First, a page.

Tourism in Politics-A A +A
By Ver Pacete
As I See It
Saturday, September 15, 2012
WHAT is it? No, it is not a subject in B.S. Tourism or in B.S. Hospitality Management. It is not either a part of the policy embodied in the Tourism Code of the Philippines. Somehow, it could be there in Culture Shock – Philippines. It could be fun, if we would unintentionally
include it in our ‘It’s fun in the Philippines’ campaign. We could safely say ‘Only in the Philippines’.
Politics in the Philippines is like dim sum, a traditional Chinese cuisine in which small portions of a variety of foods, including an assortment of steamed or fried dumplings, are served in succession. September is Tourism Month so it’s good if we have politics as one of the ingredients of the festivity. Politicians are unique species and they are seasonal at that. During the peak political season, they circulate like grasshoppers but after the elections, they hibernate in their sanctuaries. Of course, I do not generalize. There are politicians who are constantly in circulation in one calendar year.
Those who are aspiring for position appear cute. They make themselves visible in coffee shops or they start appearing in barangay fiestas as donors of prizes in parlor games or inter-purok tournament. They are always twinkling their eyes, throwing a handshake or framing a smile. Some pretend to be fashionistas by wearing Christmas tree attire to attract attention. Common targets are teachers in school, barangay captains, senior citizens, sugarcane field workers, and even church goers.
The performing incumbent officials who are seeking reelection are well-composed. They can brag of their projects and they are more confident to face the people. Usually, these good souls become targets in return. At any time, they can expect for solicitation letters – asking donation for fiesta, lechon for alumni homecoming, sacks of cement for basketball court, medicine for an indigent patient, or a trophy for a pageant queen.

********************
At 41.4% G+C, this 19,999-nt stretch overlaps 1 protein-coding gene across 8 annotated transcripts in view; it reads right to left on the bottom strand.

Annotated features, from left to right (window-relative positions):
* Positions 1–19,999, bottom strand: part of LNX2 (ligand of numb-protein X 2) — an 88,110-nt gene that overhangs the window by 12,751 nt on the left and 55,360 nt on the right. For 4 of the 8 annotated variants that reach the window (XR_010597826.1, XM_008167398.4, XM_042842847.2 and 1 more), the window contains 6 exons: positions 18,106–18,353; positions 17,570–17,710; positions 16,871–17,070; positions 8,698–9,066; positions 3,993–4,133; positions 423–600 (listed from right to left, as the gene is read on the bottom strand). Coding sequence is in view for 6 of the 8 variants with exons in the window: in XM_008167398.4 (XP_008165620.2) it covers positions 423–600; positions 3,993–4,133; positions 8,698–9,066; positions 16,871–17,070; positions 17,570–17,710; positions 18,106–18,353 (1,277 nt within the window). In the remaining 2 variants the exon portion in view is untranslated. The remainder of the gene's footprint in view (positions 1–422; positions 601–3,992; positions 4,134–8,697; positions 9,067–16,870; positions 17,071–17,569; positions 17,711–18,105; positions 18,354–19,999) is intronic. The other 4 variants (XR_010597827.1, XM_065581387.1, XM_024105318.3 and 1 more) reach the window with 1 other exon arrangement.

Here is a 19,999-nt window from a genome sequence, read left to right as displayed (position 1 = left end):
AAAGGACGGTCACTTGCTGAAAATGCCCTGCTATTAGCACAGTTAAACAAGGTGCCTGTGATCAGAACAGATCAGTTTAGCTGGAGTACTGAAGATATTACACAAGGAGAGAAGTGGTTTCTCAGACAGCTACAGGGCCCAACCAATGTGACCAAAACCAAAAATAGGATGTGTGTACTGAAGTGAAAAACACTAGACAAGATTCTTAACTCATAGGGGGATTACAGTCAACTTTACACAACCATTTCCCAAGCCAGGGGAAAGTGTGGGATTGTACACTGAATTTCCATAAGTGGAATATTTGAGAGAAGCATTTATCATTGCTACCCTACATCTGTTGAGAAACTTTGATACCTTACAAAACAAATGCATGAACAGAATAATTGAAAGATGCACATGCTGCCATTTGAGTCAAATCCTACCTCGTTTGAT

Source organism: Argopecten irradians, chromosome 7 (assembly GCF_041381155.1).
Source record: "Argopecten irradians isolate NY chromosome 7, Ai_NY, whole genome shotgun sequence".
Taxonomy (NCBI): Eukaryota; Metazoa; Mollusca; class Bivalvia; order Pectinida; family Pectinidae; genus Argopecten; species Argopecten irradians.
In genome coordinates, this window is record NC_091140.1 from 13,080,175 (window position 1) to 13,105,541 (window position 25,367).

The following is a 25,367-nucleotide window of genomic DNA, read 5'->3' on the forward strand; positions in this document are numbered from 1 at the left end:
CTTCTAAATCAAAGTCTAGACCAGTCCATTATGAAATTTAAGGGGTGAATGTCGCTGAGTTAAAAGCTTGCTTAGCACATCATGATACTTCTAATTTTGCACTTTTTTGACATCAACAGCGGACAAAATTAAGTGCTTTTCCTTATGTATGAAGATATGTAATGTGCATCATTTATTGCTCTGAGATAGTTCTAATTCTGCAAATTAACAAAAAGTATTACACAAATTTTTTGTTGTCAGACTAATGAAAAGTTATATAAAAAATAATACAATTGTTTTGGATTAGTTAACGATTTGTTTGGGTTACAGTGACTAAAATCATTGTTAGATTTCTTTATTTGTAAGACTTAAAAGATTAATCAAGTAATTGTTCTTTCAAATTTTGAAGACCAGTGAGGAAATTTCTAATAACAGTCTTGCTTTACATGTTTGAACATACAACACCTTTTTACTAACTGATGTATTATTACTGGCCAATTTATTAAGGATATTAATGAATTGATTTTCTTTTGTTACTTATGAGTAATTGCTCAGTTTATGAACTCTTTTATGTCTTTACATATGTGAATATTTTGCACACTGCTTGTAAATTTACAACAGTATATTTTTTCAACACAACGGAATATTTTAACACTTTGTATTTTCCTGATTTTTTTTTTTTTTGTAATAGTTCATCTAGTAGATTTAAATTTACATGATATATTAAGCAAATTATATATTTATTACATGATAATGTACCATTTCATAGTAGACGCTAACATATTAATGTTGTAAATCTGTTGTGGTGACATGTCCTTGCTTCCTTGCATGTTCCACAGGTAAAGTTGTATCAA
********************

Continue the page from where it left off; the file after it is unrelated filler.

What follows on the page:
Preliminaries in politics are already expensive. The fever rises as politicians engage in actual combat. It could be battle of political jingles, showcasing of projects, battle of words in media outlets, or oratorical pieces on stage. Sometimes, you need to be a comedian in politics.
Laugh with the celebrities, condole with the mourners, and rub elbows with the rich and famous. Wear a plain t-shirt for the slum dwellers. You need a Robin Padilla image to catch their votes.
In courting voters, politicians (not all) sing, dance or even take with them their beautiful wife or son or daughter in the campaign trails. They have back-up dancers performing noontime show acrobatics to hold big audience in political rallies. Some rich politicians can even afford to hire movie actors and sexy starlets. There should be food, wine, cigarettes, and money to please truckloads of supporters. Attending rallies sometimes become a career to those who make it a source of livelihood. Handlers have their roster of professional rally attendees.
Projects in public places are sometimes repeated. Mr. A had the road concreted. Mr. B will do the asphalt overlay. Mr. C wants to remove squatters for a government project. Mr. D will appear and say, “It’s a violation of their human rights.” Mr. E would endorse one good project. Mr. F would say, “It’s good but we have no more budget.”
Politics could be bloodier than blood. One day a politician would know that his wife is involved in sex scandal, his son is alleged as a murderer, his brother is accused as a carnapper, and he is also a recipient of an Ombudsman case for having illegal transaction with a
contractor. In September, we also celebrate politics. Tourism is fun and there are many funny people in our political arena. They can make us laugh, cry, shake rattle and even roll.
But, I really salute politicians who are serious in their calling. Their statesmanship in politics nurtures mature leadership. They are the public servants we need. Their sense of gravitas is strong. They deliver credible punch in public service. They are our political avengers.
Published in the Sun.Star Bacolod newspaper on September 15, 2012.